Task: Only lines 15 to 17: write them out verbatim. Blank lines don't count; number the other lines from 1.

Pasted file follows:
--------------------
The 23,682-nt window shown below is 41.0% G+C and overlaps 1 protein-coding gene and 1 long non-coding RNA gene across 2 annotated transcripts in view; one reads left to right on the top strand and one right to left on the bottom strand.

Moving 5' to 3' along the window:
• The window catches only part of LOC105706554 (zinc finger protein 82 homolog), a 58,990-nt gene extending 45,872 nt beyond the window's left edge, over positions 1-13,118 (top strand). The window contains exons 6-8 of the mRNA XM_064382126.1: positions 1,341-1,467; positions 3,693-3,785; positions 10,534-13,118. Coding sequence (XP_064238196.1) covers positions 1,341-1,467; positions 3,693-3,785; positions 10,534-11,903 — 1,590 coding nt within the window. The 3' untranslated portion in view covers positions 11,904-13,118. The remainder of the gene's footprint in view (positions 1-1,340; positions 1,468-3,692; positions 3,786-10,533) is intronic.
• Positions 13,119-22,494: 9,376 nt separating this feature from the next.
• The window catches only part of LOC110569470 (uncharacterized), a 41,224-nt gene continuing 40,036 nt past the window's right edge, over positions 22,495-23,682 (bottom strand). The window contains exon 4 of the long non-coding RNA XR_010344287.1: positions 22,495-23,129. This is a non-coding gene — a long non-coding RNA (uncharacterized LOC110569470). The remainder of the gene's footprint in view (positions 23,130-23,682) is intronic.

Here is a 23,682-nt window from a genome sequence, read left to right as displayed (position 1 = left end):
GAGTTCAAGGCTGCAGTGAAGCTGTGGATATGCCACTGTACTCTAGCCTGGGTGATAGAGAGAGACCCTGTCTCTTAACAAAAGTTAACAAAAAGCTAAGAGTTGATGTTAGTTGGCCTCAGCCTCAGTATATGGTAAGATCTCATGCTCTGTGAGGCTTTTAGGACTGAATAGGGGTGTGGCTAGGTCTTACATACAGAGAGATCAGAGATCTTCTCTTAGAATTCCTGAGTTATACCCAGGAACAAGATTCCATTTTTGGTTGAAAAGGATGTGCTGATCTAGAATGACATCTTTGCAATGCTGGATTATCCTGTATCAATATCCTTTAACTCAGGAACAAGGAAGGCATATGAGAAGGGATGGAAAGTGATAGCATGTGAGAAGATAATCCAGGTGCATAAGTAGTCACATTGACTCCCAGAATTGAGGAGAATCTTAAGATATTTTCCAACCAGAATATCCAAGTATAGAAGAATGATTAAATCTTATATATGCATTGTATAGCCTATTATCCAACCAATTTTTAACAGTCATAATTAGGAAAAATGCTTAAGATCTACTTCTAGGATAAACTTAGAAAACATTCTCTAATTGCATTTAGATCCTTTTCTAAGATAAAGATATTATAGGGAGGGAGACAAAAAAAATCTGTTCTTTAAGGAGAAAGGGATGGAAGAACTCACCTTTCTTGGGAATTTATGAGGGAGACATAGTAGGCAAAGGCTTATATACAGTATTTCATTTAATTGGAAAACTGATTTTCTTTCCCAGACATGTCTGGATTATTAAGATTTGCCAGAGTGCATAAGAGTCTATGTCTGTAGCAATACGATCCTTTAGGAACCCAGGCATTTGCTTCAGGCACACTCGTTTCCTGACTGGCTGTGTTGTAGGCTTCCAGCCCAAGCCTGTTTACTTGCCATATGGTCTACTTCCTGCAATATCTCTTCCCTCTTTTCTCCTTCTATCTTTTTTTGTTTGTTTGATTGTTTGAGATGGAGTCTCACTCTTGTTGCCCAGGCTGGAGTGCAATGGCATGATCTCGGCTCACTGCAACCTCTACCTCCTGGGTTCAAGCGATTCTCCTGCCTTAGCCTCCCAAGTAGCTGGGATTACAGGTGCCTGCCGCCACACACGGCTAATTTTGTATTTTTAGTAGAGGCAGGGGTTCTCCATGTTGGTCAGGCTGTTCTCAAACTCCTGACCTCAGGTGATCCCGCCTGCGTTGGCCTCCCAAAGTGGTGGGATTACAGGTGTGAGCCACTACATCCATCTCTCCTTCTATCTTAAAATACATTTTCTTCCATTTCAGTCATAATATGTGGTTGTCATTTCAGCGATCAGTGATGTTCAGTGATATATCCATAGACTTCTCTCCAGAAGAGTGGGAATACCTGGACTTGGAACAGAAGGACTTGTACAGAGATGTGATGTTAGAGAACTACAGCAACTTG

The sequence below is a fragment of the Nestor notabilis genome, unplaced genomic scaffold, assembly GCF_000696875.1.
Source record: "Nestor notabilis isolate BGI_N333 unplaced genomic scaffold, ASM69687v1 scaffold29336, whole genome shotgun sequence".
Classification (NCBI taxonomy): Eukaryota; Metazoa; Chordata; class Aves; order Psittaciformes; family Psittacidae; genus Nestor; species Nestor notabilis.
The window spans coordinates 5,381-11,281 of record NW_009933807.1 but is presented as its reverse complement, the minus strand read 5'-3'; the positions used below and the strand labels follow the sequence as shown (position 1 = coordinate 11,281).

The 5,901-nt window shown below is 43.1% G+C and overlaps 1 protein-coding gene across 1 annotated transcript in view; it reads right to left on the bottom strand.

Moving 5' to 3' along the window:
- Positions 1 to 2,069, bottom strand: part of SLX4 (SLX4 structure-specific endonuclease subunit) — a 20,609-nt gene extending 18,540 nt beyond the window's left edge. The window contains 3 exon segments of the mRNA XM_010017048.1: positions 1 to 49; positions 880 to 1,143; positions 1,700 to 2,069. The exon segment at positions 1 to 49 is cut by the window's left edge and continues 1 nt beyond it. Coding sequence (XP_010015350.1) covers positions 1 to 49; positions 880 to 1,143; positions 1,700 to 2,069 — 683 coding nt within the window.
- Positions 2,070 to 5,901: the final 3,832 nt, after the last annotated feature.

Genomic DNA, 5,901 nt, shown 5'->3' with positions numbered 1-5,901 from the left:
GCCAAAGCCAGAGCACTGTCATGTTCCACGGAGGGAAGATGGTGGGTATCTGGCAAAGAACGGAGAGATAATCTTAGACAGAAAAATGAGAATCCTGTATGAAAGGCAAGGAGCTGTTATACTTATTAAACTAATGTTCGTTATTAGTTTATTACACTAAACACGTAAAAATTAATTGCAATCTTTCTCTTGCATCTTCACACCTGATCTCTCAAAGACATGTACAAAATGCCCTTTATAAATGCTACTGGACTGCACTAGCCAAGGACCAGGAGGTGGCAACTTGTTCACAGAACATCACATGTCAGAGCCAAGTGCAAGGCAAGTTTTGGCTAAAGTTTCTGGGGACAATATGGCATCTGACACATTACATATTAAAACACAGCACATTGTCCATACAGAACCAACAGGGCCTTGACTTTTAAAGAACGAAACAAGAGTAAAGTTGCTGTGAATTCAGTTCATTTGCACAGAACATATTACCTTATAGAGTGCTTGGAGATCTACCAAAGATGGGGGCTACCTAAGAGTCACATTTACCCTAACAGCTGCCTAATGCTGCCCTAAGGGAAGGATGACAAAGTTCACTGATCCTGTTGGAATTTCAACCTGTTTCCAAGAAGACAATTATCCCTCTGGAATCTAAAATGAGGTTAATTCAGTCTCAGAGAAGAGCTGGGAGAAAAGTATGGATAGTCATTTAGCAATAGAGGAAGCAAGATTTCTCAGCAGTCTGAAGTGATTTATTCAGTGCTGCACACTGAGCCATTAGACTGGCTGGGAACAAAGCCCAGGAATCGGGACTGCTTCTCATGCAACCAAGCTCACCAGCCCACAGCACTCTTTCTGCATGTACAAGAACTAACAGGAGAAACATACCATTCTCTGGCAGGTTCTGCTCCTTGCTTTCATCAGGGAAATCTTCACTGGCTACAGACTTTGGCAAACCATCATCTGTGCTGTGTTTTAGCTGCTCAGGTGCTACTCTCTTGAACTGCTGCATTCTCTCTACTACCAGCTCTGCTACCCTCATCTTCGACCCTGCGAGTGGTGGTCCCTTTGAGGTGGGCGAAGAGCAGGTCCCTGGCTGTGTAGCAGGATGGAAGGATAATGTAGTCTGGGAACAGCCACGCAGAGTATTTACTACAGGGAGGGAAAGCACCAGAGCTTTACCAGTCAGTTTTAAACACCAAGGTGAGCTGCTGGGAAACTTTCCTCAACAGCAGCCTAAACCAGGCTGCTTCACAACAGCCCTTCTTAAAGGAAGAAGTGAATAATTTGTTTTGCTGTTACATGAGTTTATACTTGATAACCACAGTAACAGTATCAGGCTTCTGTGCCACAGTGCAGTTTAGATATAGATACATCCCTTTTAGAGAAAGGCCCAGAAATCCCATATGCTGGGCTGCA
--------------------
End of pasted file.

- Positions 2,070 to 5,901: the final 3,832 nt, after the last annotated feature.

Genomic DNA, 5,901 nt, shown 5'->3' with positions numbered 1-5,901 from the left:
GCCAAAGCCAGAGCACTGTCATGTTCCACGGAGGGAAGATGGTGGGTATCTGGCAAAGAACGGAGAGATAATCTTAGACAGAAAAATGAGAATCCTGTATGAAAGGCAAGGAGCTGTTATACTTATTAAACTAATGTTCGTTATTAGTTTATTACACTAAACACGTAAAAATTAATTGCAATCTTTCTCTTGCATCTTCACACCTGATCTCTCAAAGACATGTACAAAATGCCCTTTATAAATGCTACTGGACTGCACTAGCCAAGGACCAGGAGGTGGCAACTTGTTCACAGAACATCACATGTCAGAGCCAAGTGCAAGGCAAGTTTTGGCTAAAGTTTCTGGGGACAATATGGCATCTGACACATTACATATTAAAACACAGCACATTGTCCATACAGAACCAACAGGGCCTTGACTTTTAAAGAACGAAACAAGAGTAAAGTTGCTGTGAATTCAGTTCATTTGCACAGAACATATTACCTTATAGAGTGCTTGGAGATCTACCAAAGATGGGGGCTACCTAAGAGTCACATTTACCCTAACAGCTGCCTAATGCTGCCCTAAGGGAAGGATGACAAAGTTCACTGATCCTGTTGGAATTTCAACCTGTTTCCAAGAAGACAATTATCCCTCTGGAATCTAAAATGAGGTTAATTCAGTCTCAGAGAAGAGCTGGGAGAAAAGTATGGATAGTCATTTAGCAATAGAGGAAGCAAGATTTCTCAGCAGTCTGAAGTGATTTATTCAGTGCTGCACACTGAGCCATTAGACTGGCTGGGAACAAAGCCCAGGAATCGGGACTGCTTCTCATGCAACCAAGCTCACCAGCCCACAGCACTCTTTCTGCATGTACAAGAACTAACAGGAGAAACATACCATTCTCTGGCAGGTTCTGCTCCTTGCTTTCATCAGGGAAATCTTCACTGGCTACAGACTTTGGCAAACCATCATCTGTGCTGTGTTTTAGCTGCTCAGGTGCTACTCTCTTGAACTGCTGCATTCTCTCTACTACCAGCTCTGCTACCCTCATCTTCGACCCTGCGAGTGGTGGTCCCTTTGAGGTGGGCGAAGAGCAGGTCCCTGGCTGTGTAGCAGGATGGAAGGATAATGTAGTCTGGGAACAGCCACGCAGAGTATTTACTACAGGGAGGGAAAGCACCAGAGCTTTACCAGTCAGTTTTAAACACCAAGGTGAGCTGCTGGGAAACTTTCCTCAACAGCAGCCTAAACCAGGCTGCTTCACAACAGCCCTTCTTAAAGGAAGAAGTGAATAATTTGTTTTGCTGTTACATGAGTTTATACTTGATAACCACAGTAACAGTATCAGGCTTCTGTGCCACAGTGCAGTTTAGATATAGATACATCCCTTTTAGAGAAAGGCCCAGAAATCCCATATGCTGGGCTGCA